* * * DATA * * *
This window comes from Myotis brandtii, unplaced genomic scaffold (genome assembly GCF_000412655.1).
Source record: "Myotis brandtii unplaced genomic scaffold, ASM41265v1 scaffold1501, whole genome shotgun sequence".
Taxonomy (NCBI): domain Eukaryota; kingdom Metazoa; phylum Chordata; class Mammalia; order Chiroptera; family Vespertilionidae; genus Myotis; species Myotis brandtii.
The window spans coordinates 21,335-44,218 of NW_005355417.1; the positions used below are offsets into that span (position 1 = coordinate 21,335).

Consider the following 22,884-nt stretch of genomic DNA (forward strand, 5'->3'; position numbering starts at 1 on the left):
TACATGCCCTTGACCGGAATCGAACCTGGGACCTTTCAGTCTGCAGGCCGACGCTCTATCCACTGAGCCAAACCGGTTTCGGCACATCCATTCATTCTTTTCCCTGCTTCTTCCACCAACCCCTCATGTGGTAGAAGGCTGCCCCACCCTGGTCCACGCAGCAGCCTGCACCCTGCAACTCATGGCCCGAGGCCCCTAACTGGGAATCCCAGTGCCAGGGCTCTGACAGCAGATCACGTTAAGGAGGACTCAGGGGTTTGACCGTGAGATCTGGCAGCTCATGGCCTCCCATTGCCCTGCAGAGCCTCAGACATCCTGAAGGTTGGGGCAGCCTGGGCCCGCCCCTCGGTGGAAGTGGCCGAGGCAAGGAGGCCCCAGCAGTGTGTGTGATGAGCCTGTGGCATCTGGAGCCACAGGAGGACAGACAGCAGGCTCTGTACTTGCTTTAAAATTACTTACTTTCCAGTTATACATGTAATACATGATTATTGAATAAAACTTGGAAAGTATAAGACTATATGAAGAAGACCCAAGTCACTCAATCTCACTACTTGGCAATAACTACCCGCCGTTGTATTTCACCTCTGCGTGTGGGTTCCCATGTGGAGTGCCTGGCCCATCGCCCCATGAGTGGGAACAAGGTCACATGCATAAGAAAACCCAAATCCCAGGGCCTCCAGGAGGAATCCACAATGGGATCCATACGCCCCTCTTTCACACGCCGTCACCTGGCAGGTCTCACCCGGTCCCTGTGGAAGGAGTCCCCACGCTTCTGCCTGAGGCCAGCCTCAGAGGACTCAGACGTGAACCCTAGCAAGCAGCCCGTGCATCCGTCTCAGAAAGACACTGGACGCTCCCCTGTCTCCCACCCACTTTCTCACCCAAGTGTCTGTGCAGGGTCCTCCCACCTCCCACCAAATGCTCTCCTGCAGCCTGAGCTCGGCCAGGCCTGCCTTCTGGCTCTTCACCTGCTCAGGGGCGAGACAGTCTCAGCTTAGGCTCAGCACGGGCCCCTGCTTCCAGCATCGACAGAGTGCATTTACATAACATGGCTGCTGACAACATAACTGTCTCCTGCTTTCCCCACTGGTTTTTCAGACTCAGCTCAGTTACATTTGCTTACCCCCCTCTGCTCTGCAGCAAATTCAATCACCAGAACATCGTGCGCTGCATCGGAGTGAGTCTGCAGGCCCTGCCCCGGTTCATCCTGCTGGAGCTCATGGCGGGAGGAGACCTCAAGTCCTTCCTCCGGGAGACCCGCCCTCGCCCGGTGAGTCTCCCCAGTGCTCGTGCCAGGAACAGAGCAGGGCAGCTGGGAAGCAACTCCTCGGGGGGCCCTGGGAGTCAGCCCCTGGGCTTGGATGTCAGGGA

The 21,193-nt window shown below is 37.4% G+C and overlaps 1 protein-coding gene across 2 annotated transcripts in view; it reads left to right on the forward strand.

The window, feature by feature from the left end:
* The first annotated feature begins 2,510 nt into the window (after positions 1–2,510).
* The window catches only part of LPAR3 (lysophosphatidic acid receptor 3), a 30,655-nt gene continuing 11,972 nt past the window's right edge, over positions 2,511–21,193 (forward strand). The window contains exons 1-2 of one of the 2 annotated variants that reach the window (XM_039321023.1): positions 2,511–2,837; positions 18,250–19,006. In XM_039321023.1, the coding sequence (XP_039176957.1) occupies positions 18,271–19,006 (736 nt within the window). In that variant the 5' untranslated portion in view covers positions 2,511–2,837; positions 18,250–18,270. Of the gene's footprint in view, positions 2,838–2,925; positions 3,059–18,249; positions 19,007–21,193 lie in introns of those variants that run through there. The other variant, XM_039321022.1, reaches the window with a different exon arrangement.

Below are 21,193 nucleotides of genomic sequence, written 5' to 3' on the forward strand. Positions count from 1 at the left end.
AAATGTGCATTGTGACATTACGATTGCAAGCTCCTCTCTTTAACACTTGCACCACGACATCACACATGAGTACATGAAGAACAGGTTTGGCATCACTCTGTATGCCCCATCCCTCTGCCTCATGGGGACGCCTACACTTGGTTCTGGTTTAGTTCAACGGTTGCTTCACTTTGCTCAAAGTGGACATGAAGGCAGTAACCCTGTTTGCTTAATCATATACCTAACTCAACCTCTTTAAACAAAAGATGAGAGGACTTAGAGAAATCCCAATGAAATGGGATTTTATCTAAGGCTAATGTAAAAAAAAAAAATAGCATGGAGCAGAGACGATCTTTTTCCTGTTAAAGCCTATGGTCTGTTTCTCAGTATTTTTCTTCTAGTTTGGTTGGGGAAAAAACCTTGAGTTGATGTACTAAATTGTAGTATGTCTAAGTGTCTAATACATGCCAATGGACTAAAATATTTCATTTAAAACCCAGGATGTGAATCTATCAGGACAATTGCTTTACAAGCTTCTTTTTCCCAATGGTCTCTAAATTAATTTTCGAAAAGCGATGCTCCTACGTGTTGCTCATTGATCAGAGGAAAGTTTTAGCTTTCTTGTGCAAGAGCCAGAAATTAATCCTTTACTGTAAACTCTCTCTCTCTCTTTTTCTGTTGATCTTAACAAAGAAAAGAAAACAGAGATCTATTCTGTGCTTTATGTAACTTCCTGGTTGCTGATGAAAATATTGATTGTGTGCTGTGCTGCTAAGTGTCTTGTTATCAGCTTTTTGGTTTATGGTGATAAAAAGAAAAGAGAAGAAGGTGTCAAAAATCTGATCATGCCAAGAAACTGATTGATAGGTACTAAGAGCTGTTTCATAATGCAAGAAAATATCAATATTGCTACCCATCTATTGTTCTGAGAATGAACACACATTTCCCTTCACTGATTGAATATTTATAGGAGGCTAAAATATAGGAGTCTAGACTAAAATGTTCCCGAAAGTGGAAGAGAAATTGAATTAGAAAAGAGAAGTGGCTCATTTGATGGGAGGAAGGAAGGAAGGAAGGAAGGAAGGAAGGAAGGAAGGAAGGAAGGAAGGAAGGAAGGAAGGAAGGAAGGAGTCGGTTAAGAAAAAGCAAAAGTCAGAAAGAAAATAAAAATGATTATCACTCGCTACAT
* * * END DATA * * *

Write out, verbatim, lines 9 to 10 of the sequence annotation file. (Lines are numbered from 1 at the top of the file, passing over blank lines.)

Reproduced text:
* The first annotated feature begins 2,510 nt into the window (after positions 1–2,510).
* The window catches only part of LPAR3 (lysophosphatidic acid receptor 3), a 30,655-nt gene continuing 11,972 nt past the window's right edge, over positions 2,511–21,193 (forward strand). The window contains exons 1-2 of one of the 2 annotated variants that reach the window (XM_039321023.1): positions 2,511–2,837; positions 18,250–19,006. In XM_039321023.1, the coding sequence (XP_039176957.1) occupies positions 18,271–19,006 (736 nt within the window). In that variant the 5' untranslated portion in view covers positions 2,511–2,837; positions 18,250–18,270. Of the gene's footprint in view, positions 2,838–2,925; positions 3,059–18,249; positions 19,007–21,193 lie in introns of those variants that run through there. The other variant, XM_039321022.1, reaches the window with a different exon arrangement.